Kuipers is reading at Boswell today (9/11) at 2 PM, along with local fave Paul Scot August. I know there's a lot to do, but that rain has clearly eliminated 2/3 of your options. So this seems like a good alternative.
2. I don't write poetry. But maybe you do. And that's why I should remind you that Onmilwaukee.com is having a poetry contest. Poems can be any length of form, and must have something to do with Milwaukee. The three winners will receive gift cards from Boswell, Woodland Pattern, and People's Books. More details here. They will also read their poems as part of our event with UWM poet Rebecca Dunham. That date is still to be finalized.
3. Speaking of Dunham, if you can't make our event, she's also reading at Woodland Pattern on September 22nd, for the release of her collection, The Flight Cage. And one of the judges, Derrick Harriell, will be reading at Woodland Pattern on October 20th, for the release of his new book. We are carrying both titles, and hope to host Harriell at Boswell (he read here in 2009) sometime after his Woodland Pattern event. (Here's how this works--you go to the Woodland Pattern Event and it's so great that you tell some friends, who come to his Boswell event. That's the theory, at least.) More on their website.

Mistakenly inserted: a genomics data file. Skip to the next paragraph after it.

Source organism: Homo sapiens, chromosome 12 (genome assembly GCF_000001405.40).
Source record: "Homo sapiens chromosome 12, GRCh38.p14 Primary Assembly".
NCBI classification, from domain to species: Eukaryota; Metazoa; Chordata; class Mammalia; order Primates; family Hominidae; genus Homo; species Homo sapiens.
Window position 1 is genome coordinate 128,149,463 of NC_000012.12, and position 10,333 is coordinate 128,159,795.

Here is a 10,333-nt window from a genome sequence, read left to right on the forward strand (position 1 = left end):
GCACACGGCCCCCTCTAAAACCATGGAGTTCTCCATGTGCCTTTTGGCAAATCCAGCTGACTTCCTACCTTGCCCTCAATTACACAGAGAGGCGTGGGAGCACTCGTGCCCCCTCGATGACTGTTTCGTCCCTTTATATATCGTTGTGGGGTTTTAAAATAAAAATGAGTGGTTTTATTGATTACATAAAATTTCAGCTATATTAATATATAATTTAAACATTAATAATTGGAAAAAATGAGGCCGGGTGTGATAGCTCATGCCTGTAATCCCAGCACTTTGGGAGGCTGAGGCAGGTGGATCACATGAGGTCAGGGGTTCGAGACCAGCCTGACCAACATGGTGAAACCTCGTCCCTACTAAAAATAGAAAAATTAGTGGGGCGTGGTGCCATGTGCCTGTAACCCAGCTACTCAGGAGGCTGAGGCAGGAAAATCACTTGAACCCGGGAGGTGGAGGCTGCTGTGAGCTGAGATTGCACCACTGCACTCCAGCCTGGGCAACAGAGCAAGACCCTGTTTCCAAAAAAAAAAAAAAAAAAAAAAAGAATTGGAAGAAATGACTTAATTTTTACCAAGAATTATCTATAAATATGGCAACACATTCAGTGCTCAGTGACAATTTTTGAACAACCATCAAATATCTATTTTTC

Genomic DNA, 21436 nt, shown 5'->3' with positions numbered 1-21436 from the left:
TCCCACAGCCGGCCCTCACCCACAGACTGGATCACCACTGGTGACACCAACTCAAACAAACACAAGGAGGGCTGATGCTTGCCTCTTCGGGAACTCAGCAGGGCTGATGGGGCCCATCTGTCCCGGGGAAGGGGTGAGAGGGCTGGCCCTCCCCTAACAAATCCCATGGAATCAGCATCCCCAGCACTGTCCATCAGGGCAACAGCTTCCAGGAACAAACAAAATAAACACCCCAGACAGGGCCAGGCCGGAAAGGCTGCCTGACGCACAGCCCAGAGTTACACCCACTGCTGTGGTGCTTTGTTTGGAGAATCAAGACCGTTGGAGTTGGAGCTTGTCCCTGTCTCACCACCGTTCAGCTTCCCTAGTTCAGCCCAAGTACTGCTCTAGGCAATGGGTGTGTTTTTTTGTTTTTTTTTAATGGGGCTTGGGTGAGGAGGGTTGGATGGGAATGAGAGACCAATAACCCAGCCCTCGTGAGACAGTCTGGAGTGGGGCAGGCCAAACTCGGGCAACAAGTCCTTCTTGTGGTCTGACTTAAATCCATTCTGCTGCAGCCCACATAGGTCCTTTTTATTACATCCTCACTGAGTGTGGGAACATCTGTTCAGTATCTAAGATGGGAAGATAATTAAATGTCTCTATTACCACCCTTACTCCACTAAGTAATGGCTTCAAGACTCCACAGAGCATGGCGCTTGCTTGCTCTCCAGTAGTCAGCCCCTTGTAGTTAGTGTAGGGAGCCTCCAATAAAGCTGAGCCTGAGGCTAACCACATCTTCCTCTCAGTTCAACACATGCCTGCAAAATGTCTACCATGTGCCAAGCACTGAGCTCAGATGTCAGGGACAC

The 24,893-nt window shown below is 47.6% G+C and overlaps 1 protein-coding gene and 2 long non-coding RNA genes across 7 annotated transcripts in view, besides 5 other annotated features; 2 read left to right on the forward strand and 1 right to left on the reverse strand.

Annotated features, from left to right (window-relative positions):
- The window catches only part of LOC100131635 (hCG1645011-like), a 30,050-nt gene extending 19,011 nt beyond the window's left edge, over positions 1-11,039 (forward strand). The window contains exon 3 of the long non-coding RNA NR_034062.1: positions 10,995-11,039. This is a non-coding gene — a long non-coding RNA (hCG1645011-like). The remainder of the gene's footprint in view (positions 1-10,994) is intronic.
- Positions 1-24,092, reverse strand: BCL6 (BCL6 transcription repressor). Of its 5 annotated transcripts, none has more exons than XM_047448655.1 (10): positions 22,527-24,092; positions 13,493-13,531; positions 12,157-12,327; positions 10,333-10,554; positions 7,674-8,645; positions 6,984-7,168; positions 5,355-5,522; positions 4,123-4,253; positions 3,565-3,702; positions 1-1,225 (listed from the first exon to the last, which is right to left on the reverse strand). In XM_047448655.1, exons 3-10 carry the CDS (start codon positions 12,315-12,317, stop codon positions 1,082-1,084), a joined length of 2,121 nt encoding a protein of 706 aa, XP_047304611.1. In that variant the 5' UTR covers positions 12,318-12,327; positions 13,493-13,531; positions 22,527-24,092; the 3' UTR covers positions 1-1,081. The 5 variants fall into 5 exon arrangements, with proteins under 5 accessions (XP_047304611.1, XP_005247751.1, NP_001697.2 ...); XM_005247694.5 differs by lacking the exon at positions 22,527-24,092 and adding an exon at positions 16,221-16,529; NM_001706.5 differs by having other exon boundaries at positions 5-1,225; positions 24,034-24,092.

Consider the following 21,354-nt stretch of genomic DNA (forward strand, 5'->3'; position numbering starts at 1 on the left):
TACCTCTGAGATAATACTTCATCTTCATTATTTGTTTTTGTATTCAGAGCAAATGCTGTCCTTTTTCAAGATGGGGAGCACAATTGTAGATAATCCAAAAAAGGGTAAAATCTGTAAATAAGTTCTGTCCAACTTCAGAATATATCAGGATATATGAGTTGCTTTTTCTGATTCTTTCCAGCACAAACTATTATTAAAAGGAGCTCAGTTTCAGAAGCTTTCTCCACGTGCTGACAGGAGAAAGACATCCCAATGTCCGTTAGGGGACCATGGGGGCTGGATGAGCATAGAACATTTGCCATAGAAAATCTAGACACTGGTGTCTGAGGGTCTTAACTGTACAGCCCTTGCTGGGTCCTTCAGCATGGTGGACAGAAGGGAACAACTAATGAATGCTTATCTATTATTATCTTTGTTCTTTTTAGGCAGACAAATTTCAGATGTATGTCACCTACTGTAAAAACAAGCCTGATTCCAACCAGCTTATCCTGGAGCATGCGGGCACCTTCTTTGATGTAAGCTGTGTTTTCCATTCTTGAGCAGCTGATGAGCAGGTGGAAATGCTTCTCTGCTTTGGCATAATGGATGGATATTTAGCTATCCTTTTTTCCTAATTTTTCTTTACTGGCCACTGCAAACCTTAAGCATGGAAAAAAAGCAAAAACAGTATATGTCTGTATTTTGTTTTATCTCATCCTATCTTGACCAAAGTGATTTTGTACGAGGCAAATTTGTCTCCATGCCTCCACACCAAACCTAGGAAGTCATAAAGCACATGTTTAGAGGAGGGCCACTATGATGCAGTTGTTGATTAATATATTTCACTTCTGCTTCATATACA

4. Another poet we've had the honor of hosting is John Koethe, author of Ninety-Fifth Street and other fine collections. * Koethe has just been awarded the Lenore Marshall Prize for the year's most outstanding book of poetry. Here's what John Yau said about Koethe:
"John Koethe's candidness is unique among contemporary poets. In remarkably direct and transparent language, he writes about familiar things and ordinary moments that the reader will almost certainly have no trouble recognizing. 'For that's what poetry is—a way to live through time / And sometimes, just for a while, to bring it back.' In Ninety-fifth Street, his eighth book, the poet visits his childhood, being a student at Princeton, his friendships with fellow and elder poets, living in Berlin, as well as contemplates 'randomness and age.' Any sense of nostalgia suffusing through the poems is sharply tempered by Koethe's acute awareness of time's constant pressure, its relentless tug: 'Meanwhile life regresses / Towards the future, death by death.' Borne along by time, and knowing what ultimately awaits him, 'the aging child of sixty-two' doesn't try to seek sanctuary from what he knows to be true, which is that time shapes him, as it does us all. Instead, he ruminates on this understanding of reality with an unparalleled thoroughness. He interrogates what it means to be alive."
Read more here. Congrats to Mr. Koethe. If you would like to send your congrats, feel free to let me know and I will tell him when he next comes in the store!
5. And don't forget, we're hosting Wisconsin's poet laureate Marilyn Taylor on October 19th, along with the rest of her writing group. Slightly early to be talking it up, but it's never too soon to mark your calendars. More on this later.